Not to play the pedant here, but I doubt that Nova Scotia is the origin of the saying. Consider this quote:
‘Tis the part of wise man to keep himself today for tomorrow, and not venture all his eggs in one basket. (Cervantes, Don Quixote, 1605-)
The expression is almost certainly older than that, as it was, even at that time, a well-established proverb and also well-known in a slightly different form of “don’t hazard all in one bottom” i.e. “don’t risk everything in a single ship”, which was good advice in the days of sail as shipwreck and pirates were much more common.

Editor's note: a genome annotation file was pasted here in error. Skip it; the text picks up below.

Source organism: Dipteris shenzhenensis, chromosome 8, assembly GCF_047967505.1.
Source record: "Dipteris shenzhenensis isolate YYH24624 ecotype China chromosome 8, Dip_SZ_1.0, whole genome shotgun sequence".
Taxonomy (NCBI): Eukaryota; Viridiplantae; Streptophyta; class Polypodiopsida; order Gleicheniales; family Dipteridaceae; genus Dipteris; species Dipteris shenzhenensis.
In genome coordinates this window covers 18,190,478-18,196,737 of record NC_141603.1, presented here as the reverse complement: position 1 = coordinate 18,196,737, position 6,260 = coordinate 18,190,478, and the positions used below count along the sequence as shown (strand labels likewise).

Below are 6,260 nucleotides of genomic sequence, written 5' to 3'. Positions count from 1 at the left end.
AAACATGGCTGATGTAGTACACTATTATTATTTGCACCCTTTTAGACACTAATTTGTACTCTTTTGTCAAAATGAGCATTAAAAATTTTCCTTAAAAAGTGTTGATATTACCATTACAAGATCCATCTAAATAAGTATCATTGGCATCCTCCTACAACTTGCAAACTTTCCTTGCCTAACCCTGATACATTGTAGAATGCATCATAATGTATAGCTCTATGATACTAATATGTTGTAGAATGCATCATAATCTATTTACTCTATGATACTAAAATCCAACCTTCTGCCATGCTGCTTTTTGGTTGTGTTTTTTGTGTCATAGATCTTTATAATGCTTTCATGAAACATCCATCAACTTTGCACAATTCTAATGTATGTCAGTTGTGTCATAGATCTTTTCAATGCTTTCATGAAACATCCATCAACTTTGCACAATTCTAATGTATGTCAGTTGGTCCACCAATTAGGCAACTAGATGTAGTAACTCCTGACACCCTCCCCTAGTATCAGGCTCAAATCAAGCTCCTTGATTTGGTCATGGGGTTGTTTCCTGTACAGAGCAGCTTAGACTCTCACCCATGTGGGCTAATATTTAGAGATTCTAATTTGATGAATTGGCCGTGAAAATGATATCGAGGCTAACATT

The “eggs” version almost without question refers to hen’s eggs, as that would be an easily visualized and broadly understood sense for the majority of the population. It is very unlikely that an obscure fishing term from Eastern Canada would have made it’s way into Italian culture and trade by the mid 1600s.
Gary Brookins and Susie MacNelly
June 10, 2017
May 20, 2021